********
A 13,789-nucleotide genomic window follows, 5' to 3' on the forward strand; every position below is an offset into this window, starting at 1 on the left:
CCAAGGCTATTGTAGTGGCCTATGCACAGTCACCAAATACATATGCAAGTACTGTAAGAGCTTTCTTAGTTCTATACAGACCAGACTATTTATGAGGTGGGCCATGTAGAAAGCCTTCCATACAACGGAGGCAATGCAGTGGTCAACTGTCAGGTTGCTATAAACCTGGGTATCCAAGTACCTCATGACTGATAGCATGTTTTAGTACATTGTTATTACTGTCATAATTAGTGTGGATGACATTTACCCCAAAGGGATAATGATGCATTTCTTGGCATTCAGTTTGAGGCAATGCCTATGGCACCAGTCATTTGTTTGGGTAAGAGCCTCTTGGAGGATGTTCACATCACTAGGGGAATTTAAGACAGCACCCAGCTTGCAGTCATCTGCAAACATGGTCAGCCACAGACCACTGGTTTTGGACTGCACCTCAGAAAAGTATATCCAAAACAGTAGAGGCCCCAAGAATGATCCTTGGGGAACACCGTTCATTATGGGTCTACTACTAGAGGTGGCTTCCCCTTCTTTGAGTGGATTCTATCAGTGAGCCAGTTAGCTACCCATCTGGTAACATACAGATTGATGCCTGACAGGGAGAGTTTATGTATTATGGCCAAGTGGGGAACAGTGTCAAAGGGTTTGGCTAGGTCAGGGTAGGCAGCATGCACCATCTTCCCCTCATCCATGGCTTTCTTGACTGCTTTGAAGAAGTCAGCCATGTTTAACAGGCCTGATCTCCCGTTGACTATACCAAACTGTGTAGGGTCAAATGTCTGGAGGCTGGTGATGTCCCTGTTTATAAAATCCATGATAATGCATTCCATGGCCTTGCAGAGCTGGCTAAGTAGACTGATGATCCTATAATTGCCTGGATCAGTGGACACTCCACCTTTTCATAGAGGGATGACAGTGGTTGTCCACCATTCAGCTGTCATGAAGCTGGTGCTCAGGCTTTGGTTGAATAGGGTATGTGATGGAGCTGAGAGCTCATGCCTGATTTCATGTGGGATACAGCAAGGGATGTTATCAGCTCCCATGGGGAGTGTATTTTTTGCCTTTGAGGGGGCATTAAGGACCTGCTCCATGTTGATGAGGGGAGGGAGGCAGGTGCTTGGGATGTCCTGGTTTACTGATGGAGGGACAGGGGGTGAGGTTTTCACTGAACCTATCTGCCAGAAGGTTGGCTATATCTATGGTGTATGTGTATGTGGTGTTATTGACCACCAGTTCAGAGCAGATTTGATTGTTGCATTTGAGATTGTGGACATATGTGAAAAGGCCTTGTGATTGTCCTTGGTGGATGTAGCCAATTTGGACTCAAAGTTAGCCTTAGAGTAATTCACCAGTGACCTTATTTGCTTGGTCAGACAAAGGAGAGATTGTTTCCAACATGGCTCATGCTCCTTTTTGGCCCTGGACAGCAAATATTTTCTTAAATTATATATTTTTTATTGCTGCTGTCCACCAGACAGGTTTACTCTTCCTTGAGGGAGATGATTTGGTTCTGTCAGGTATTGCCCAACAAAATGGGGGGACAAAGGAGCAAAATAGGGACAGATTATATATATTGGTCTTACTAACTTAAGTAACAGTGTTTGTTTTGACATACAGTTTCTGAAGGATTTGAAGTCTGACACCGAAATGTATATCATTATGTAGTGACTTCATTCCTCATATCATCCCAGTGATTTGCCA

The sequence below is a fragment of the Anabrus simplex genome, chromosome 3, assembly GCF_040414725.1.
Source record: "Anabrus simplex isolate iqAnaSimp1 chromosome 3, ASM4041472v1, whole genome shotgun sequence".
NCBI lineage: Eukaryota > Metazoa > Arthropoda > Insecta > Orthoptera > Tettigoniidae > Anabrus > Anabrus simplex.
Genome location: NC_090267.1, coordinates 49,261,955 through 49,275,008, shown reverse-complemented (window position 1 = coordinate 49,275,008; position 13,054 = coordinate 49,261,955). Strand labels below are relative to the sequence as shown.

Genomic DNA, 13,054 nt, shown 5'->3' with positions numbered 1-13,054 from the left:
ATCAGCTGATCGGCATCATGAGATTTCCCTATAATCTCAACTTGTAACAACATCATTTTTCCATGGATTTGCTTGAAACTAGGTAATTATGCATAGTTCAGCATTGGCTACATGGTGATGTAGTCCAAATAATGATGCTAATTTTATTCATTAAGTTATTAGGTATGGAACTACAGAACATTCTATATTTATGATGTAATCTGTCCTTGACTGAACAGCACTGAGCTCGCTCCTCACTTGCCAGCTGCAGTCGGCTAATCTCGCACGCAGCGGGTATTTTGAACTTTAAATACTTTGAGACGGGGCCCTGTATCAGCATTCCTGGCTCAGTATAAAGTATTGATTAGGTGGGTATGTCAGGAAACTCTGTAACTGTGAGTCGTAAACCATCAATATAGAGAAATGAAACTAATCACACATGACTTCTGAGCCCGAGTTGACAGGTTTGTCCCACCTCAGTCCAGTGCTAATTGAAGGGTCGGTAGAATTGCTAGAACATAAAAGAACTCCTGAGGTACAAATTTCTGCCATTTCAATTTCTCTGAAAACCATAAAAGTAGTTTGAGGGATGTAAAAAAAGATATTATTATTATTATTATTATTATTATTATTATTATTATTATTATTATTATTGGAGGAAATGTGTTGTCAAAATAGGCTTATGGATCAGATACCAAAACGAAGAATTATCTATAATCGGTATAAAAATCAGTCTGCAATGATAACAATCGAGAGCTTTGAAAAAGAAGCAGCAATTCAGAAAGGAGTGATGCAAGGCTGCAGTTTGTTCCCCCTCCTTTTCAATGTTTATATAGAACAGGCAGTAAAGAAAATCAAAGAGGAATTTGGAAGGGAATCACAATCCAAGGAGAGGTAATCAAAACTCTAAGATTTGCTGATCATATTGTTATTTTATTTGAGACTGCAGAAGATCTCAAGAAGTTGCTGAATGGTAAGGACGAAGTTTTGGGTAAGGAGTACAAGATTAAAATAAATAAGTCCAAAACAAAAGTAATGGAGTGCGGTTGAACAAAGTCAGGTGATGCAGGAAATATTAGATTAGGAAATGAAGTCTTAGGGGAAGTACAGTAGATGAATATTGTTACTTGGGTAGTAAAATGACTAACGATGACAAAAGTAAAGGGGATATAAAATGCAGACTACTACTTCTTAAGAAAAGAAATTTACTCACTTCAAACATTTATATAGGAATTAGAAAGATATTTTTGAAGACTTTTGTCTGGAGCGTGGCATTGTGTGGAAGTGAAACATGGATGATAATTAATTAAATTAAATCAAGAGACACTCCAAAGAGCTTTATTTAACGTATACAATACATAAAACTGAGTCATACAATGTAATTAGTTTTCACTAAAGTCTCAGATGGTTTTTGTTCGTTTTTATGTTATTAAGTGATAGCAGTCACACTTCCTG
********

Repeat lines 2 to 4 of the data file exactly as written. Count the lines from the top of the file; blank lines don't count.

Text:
CCAAGGCTATTGTAGTGGCCTATGCACAGTCACCAAATACATATGCAAGTACTGTAAGAGCTTTCTTAGTTCTATACAGACCAGACTATTTATGAGGTGGGCCATGTAGAAAGCCTTCCATACAACGGAGGCAATGCAGTGGTCAACTGTCAGGTTGCTATAAACCTGGGTATCCAAGTACCTCATGACTGATAGCATGTTTTAGTACATTGTTATTACTGTCATAATTAGTGTGGATGACATTTACCCCAAAGGGATAATGATGCATTTCTTGGCATTCAGTTTGAGGCAATGCCTATGGCACCAGTCATTTGTTTGGGTAAGAGCCTCTTGGAGGATGTTCACATCACTAGGGGAATTTAAGACAGCACCCAGCTTGCAGTCATCTGCAAACATGGTCAGCCACAGACCACTGGTTTTGGACTGCACCTCAGAAAAGTATATCCAAAACAGTAGAGGCCCCAAGAATGATCCTTGGGGAACACCGTTCATTATGGGTCTACTACTAGAGGTGGCTTCCCCTTCTTTGAGTGGATTCTATCAGTGAGCCAGTTAGCTACCCATCTGGTAACATACAGATTGATGCCTGACAGGGAGAGTTTATGTATTATGGCCAAGTGGGGAACAGTGTCAAAGGGTTTGGCTAGGTCAGGGTAGGCAGCATGCACCATCTTCCCCTCATCCATGGCTTTCTTGACTGCTTTGAAGAAGTCAGCCATGTTTAACAGGCCTGATCTCCCGTTGACTATACCAAACTGTGTAGGGTCAAATGTCTGGAGGCTGGTGATGTCCCTGTTTATAAAATCCATGATAATGCATTCCATGGCCTTGCAGAGCTGGCTAAGTAGACTGATGATCCTATAATTGCCTGGATCAGTGGACACTCCACCTTTTCATAGAGGGATGACAGTGGTTGTCCACCATTCAGCTGTCATGAAGCTGGTGCTCAGGCTTTGGTTGAATAGGGTATGTGATGGAGCTGAGAGCTCATGCCTGATTTCATGTGGGATACAGCAAGGGATGTTATCAGCTCCCATGGGGAGTGTATTTTTTGCCTTTGAGGGGGCATTAAGGACCTGCTCCATGTTGATGAGGGGAGGGAGGCAGGTGCTTGGGATGTCCTGGTTTACTGATGGAGGGACAGGGGGTGAGGTTTTCACTGAACCTATCTGCCAGAAGGTTGGCTATATCTATGGTGTATGTGTATGTGGTGTTATTGACCACCAGTTCAGAGCAGATTTGATTGTTGCATTTGAGATTGTGGACATATGTGAAAAGGCCTTGTGATTGTCCTTGGTGGATGTAGCCAATTTGGACTCAAAGTTAGCCTTAGAGTAATTCACCAGTGACCTTATTTGCTTGGTCAGACAAAGGAGAGATTGTTTCCAACATGGCTCATGCTCCTTTTTGGCCCTGGACAGCAAATATTTTCTTAAATTATATATTTTTTATTGCTGCTGTCCACCAGACAGGTTTACTCTTCCTTGAGGGAGATGATTTGGTTCTGTCAGGTATTGCCCAACAAAATGGGGGGACAAAGGAGCAAAATAGGGACAGATTATATATATTGGTCTTACTAACTTAAGTAACAGTGTTTGTTTTGACATACAGTTTCTGAAGGATTTGAAGTCTGACACCGAAATGTATATCATTATGTAGTGACTTCATTCCTCATATCATCCCAGTGATTTGCCA

The sequence below is a fragment of the Anabrus simplex genome, chromosome 3, assembly GCF_040414725.1.
Source record: "Anabrus simplex isolate iqAnaSimp1 chromosome 3, ASM4041472v1, whole genome shotgun sequence".